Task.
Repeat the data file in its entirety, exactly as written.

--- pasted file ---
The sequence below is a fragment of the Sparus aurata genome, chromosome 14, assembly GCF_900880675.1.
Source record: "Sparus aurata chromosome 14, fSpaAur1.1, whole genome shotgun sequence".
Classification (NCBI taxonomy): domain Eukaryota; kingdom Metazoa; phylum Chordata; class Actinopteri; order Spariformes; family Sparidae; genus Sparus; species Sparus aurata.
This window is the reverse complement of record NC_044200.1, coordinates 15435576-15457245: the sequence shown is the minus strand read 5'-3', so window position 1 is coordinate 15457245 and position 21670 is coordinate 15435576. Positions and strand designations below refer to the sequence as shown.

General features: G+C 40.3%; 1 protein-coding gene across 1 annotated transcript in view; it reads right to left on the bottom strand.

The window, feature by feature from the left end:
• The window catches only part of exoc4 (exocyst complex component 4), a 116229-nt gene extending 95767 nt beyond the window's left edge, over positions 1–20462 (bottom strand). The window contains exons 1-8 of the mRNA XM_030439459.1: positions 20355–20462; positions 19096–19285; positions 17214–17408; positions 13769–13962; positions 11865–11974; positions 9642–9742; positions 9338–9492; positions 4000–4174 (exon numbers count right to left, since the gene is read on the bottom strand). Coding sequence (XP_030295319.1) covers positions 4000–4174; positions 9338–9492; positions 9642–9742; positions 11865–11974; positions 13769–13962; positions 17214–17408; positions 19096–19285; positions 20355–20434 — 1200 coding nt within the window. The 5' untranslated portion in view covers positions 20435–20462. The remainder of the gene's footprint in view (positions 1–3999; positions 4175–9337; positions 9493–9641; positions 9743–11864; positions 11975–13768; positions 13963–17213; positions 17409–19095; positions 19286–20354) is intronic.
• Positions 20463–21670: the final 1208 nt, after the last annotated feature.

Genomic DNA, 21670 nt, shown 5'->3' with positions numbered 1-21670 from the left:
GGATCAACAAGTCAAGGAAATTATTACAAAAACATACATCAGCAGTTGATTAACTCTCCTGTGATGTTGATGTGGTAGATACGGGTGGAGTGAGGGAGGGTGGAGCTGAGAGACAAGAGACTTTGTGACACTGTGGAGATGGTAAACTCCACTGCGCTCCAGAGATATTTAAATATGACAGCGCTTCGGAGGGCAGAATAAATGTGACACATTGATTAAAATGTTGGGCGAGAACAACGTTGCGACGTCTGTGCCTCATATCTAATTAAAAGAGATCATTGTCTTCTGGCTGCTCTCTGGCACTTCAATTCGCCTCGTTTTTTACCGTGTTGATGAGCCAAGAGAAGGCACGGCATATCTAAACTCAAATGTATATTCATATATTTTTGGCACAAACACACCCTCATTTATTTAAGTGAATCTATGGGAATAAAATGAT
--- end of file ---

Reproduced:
The sequence below is a fragment of the Sparus aurata genome, chromosome 14, assembly GCF_900880675.1.
Source record: "Sparus aurata chromosome 14, fSpaAur1.1, whole genome shotgun sequence".
Classification (NCBI taxonomy): domain Eukaryota; kingdom Metazoa; phylum Chordata; class Actinopteri; order Spariformes; family Sparidae; genus Sparus; species Sparus aurata.
This window is the reverse complement of record NC_044200.1, coordinates 15435576-15457245: the sequence shown is the minus strand read 5'-3', so window position 1 is coordinate 15457245 and position 21670 is coordinate 15435576. Positions and strand designations below refer to the sequence as shown.

General features: G+C 40.3%; 1 protein-coding gene across 1 annotated transcript in view; it reads right to left on the bottom strand.

The window, feature by feature from the left end:
• The window catches only part of exoc4 (exocyst complex component 4), a 116229-nt gene extending 95767 nt beyond the window's left edge, over positions 1–20462 (bottom strand). The window contains exons 1-8 of the mRNA XM_030439459.1: positions 20355–20462; positions 19096–19285; positions 17214–17408; positions 13769–13962; positions 11865–11974; positions 9642–9742; positions 9338–9492; positions 4000–4174 (exon numbers count right to left, since the gene is read on the bottom strand). Coding sequence (XP_030295319.1) covers positions 4000–4174; positions 9338–9492; positions 9642–9742; positions 11865–11974; positions 13769–13962; positions 17214–17408; positions 19096–19285; positions 20355–20434 — 1200 coding nt within the window. The 5' untranslated portion in view covers positions 20435–20462. The remainder of the gene's footprint in view (positions 1–3999; positions 4175–9337; positions 9493–9641; positions 9743–11864; positions 11975–13768; positions 13963–17213; positions 17409–19095; positions 19286–20354) is intronic.
• Positions 20463–21670: the final 1208 nt, after the last annotated feature.

Genomic DNA, 21670 nt, shown 5'->3' with positions numbered 1-21670 from the left:
GGATCAACAAGTCAAGGAAATTATTACAAAAACATACATCAGCAGTTGATTAACTCTCCTGTGATGTTGATGTGGTAGATACGGGTGGAGTGAGGGAGGGTGGAGCTGAGAGACAAGAGACTTTGTGACACTGTGGAGATGGTAAACTCCACTGCGCTCCAGAGATATTTAAATATGACAGCGCTTCGGAGGGCAGAATAAATGTGACACATTGATTAAAATGTTGGGCGAGAACAACGTTGCGACGTCTGTGCCTCATATCTAATTAAAAGAGATCATTGTCTTCTGGCTGCTCTCTGGCACTTCAATTCGCCTCGTTTTTTACCGTGTTGATGAGCCAAGAGAAGGCACGGCATATCTAAACTCAAATGTATATTCATATATTTTTGGCACAAACACACCCTCATTTATTTAAGTGAATCTATGGGAATAAAATGAT